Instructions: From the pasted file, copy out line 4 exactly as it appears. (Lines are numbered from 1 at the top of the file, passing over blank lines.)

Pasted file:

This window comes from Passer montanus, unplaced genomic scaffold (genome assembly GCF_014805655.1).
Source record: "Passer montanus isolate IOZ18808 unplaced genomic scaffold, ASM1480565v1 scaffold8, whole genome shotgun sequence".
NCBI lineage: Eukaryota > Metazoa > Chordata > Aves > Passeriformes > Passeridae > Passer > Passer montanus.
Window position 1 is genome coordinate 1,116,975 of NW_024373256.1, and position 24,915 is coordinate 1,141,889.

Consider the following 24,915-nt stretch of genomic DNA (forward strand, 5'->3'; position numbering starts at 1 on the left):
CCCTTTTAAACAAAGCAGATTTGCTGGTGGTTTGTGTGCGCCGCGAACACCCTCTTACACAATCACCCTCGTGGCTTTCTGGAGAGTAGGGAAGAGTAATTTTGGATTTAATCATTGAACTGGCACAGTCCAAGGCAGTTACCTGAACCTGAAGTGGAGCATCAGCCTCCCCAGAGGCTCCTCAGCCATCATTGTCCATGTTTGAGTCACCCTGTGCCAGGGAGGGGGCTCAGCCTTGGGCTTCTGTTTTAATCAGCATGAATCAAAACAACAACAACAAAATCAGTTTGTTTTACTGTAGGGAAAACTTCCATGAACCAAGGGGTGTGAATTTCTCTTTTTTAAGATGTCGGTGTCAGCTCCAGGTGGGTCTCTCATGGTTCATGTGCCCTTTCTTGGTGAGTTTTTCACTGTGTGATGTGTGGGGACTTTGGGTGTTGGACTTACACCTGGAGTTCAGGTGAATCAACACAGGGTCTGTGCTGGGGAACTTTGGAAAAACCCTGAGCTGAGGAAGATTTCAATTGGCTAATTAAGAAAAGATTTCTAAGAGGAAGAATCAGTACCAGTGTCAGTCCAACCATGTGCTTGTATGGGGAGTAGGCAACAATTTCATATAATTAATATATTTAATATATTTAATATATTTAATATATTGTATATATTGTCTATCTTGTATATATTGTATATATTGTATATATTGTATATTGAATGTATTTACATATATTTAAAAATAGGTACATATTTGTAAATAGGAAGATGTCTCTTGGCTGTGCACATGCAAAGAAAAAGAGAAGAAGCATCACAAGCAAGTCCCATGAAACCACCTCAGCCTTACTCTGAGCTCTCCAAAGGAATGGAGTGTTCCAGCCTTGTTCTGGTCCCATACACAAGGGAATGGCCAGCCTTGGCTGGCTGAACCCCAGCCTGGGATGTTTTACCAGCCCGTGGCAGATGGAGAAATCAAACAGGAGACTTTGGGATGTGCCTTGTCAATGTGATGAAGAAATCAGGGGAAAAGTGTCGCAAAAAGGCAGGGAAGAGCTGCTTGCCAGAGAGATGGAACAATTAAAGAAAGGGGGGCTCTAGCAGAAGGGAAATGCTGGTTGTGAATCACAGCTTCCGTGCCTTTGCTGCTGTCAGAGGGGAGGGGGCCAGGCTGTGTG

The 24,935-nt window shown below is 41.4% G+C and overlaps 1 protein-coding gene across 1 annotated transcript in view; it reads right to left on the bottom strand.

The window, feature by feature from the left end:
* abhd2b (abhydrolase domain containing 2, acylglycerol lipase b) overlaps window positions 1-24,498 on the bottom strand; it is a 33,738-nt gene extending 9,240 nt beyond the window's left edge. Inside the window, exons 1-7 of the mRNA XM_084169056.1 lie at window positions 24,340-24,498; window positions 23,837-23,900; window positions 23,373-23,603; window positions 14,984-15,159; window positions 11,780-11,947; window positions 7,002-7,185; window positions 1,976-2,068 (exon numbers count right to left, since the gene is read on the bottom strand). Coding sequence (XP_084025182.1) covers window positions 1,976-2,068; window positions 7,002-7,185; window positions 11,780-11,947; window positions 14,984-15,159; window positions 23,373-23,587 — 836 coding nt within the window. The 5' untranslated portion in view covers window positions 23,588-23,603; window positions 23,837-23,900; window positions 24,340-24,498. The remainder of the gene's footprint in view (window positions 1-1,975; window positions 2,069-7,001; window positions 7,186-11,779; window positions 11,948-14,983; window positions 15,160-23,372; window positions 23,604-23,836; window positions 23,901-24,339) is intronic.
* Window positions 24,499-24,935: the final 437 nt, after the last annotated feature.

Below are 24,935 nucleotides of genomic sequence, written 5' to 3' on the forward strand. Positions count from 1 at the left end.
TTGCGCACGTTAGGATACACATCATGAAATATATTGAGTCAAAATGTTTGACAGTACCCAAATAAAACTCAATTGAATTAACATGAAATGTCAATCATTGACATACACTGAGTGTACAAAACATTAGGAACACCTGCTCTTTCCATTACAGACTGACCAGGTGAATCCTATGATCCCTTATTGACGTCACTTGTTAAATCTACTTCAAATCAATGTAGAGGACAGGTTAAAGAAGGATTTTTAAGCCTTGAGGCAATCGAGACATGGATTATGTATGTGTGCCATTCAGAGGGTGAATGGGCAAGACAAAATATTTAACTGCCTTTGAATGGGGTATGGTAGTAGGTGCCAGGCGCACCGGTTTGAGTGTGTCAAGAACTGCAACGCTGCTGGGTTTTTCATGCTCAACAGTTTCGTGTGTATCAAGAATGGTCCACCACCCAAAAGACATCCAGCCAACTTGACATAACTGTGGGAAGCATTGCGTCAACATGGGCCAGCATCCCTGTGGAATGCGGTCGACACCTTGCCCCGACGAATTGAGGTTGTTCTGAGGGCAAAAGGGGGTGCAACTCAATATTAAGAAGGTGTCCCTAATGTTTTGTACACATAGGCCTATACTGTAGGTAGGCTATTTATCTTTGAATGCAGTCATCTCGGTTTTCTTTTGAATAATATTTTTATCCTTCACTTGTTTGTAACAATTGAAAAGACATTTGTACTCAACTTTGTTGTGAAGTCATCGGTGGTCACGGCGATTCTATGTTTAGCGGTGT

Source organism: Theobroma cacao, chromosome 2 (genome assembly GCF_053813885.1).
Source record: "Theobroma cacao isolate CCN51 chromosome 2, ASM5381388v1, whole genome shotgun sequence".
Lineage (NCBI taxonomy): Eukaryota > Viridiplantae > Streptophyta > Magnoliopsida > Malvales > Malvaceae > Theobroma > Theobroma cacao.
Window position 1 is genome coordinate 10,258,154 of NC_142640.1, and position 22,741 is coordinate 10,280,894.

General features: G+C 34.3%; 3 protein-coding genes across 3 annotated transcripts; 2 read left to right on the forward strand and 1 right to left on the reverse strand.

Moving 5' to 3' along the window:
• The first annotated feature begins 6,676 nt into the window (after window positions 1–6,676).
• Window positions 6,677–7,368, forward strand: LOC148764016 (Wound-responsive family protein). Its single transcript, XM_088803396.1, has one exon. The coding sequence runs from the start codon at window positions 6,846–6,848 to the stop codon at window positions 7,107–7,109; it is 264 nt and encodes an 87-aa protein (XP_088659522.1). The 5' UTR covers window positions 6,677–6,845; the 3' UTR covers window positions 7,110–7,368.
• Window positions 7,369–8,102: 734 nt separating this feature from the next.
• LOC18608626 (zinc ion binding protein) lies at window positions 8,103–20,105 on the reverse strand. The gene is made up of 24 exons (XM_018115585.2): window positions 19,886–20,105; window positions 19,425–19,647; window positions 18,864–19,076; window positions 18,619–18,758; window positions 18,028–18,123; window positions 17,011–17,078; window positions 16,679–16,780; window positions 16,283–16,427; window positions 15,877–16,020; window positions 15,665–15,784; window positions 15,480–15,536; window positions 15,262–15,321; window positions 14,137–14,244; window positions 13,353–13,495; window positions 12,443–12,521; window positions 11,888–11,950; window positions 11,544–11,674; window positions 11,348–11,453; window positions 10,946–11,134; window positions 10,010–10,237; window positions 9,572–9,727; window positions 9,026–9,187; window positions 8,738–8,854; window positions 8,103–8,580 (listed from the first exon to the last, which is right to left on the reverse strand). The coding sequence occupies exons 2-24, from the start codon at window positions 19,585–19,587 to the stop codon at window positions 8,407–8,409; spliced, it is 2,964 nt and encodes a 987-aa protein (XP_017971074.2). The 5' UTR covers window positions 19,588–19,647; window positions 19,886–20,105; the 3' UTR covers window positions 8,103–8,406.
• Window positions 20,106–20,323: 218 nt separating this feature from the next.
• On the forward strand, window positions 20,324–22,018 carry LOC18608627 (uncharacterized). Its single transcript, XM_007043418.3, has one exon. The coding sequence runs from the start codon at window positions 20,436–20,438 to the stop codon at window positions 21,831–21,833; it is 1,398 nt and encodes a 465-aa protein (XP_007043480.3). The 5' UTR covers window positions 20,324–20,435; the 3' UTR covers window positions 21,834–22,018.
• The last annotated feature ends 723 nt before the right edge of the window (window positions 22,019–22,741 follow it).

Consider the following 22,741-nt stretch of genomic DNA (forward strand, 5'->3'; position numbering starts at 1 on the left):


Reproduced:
Window position 1 is genome coordinate 1,116,975 of NW_024373256.1, and position 24,915 is coordinate 1,141,889.